Flaring sun with a black moon moving in front of the sun in a dark sky.

Solar eclipse and Eclipse Soundscapes app

“Great North American Eclipse”

On April 8, 2024, the path of totality, where the moon passes between the sun and Earth, will start in Mexico and move across Texas, Oklahoma, Arkansas, Missouri, Illinois, Indiana, Ohio, New York, Pennsylvania, Vermont, New Hampshire and Maine before heading out over the North Atlantic. Most places along the path of totality will experience the eclipse for a period of 3.5 to 4 minutes. The sky will become dark (like dawn or dusk) and the temperature will drop about 10 degrees.

Not in the path of totality? NASA estimates that 99% of people living in the U.S. will be able to see a partial or total eclipse on April 8th.

NASA has an interactive map that traces the path of the eclipse and shows you the time it will be visible across the U.S. You can put in your ZIP code or city and track it here. 

The next total solar eclipse visible in the U.S. will e on August 23, 2044.

Eye protection

Even for a short time, looking at the sun without proper eye protection can permanently damage your retina. Specialized eclipse glasses and hand-held solar viewers are available. These can be 1,000 times darker than ordinary sunglasses. Regular sun glasses are not strong enough for eclipse viewing.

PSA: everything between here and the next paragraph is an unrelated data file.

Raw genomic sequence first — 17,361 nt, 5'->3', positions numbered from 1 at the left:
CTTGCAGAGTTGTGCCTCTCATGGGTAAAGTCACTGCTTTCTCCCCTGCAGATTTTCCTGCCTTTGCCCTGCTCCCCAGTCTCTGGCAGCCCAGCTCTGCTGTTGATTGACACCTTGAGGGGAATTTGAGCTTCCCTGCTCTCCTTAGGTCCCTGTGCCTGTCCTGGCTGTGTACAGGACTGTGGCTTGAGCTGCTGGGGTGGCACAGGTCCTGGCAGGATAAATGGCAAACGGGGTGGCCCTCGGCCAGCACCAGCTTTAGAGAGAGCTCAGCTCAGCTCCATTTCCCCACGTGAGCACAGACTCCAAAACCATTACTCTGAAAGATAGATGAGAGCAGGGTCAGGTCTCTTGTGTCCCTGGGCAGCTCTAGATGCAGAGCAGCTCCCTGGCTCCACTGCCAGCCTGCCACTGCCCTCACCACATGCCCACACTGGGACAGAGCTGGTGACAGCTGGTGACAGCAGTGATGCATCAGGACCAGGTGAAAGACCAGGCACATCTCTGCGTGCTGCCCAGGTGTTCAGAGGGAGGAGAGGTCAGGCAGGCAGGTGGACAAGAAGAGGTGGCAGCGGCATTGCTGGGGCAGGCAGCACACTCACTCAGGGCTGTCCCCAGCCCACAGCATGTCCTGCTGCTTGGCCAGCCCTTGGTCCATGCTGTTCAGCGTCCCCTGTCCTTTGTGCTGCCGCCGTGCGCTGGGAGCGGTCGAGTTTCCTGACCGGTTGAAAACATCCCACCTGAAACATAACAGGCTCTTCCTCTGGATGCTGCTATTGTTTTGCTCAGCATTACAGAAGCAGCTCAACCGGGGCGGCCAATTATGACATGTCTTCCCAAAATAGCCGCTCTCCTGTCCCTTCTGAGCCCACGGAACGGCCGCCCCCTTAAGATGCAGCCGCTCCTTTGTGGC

Eclipse Soundscapes app

How can someone who is blind or visually impaired experience the solar eclipse?

The Eclipse Soundscapes app is a multi-sensory experience for people of all learning styles to engage with astronomical events, including total solar eclipses. Inside this app, you will find countdowns to major astronomical events in your area, and real time narrations of those events with illustrative audio descriptions provided by the GBH National Center for Accessible Media. You can also explore the cosmos with high quality photos, educational information, and accessible learning tools.

Eclipse Soundscapes app resources

Resource from the 2017 Eclipse

By Diane Brauner

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